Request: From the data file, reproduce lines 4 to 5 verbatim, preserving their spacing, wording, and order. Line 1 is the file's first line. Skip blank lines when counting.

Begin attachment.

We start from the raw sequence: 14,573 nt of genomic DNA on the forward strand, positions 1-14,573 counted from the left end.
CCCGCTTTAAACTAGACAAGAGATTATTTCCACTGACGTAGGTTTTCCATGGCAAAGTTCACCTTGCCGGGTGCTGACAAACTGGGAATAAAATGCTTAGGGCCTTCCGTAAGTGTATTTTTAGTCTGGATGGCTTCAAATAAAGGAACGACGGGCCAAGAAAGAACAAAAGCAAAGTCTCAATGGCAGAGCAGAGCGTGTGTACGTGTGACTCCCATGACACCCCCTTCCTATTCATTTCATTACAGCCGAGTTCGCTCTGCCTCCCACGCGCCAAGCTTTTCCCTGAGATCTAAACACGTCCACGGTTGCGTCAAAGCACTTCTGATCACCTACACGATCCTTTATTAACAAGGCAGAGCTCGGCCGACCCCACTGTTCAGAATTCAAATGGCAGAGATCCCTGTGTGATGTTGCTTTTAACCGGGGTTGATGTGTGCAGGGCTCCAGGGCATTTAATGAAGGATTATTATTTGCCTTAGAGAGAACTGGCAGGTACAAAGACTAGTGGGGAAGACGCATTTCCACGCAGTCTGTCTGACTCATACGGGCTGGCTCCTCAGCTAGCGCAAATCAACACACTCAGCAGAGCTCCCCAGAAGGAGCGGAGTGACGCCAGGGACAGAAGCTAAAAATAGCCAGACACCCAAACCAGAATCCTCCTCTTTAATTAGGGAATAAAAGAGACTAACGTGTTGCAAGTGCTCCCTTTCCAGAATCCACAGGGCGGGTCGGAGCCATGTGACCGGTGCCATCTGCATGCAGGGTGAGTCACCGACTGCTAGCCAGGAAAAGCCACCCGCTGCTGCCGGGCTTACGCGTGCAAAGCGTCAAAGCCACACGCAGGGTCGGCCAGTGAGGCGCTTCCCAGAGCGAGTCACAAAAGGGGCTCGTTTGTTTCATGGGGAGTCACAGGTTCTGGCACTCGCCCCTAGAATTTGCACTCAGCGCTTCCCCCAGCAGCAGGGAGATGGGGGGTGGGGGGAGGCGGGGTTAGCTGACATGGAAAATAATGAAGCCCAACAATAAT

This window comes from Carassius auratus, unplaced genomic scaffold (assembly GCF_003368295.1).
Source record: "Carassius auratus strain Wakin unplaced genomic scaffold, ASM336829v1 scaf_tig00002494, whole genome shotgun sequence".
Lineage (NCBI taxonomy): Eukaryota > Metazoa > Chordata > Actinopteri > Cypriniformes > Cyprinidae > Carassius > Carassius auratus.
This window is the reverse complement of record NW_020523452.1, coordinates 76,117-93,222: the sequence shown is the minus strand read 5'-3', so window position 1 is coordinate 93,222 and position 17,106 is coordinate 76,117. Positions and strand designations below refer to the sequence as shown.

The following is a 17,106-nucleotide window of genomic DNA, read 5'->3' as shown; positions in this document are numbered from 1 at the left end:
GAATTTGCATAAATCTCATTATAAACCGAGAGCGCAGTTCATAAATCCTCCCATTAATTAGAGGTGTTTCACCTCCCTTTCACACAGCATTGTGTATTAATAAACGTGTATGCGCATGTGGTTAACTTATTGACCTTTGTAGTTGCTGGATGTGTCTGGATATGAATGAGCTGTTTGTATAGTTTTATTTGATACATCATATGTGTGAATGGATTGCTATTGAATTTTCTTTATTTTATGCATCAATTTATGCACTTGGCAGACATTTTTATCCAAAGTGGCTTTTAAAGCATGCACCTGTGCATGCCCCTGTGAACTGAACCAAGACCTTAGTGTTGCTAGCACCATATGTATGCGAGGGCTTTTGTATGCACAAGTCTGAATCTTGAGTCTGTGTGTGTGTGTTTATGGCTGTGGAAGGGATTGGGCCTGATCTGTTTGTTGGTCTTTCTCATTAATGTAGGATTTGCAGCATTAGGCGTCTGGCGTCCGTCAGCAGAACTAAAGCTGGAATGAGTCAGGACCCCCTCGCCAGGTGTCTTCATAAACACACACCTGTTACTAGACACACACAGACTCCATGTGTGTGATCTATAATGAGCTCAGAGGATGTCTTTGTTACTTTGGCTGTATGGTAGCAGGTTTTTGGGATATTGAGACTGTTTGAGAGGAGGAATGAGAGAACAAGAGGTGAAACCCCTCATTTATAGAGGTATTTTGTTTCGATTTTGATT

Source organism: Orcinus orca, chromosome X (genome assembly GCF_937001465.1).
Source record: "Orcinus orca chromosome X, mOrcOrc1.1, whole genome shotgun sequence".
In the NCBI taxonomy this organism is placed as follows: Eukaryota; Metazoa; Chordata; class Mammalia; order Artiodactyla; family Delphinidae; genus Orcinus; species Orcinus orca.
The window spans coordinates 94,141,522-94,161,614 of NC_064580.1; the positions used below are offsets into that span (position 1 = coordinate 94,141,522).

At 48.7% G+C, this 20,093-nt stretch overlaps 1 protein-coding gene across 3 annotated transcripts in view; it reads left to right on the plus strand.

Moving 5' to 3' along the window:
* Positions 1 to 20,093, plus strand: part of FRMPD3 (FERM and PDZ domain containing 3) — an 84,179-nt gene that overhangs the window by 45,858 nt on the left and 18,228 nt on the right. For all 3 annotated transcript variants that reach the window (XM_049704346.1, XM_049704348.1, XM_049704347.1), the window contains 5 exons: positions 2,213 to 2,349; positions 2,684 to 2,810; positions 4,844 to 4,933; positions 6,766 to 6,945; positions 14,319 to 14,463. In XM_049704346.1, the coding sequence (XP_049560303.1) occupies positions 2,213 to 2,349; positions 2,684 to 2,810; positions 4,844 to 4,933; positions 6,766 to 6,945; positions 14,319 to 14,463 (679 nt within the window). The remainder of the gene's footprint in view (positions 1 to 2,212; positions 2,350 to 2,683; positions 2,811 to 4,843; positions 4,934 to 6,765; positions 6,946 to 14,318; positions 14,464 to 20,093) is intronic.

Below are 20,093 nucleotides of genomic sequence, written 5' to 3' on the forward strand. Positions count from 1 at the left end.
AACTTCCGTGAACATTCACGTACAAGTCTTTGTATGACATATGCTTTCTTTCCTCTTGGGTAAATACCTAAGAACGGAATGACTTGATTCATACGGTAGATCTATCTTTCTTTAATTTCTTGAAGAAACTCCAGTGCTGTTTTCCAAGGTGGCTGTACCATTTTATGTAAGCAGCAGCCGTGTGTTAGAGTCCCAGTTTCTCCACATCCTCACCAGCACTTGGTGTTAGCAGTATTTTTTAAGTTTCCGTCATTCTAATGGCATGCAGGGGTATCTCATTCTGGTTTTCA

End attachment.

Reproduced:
Source record: "Carassius auratus strain Wakin unplaced genomic scaffold, ASM336829v1 scaf_tig00002494, whole genome shotgun sequence".
Lineage (NCBI taxonomy): Eukaryota > Metazoa > Chordata > Actinopteri > Cypriniformes > Cyprinidae > Carassius > Carassius auratus.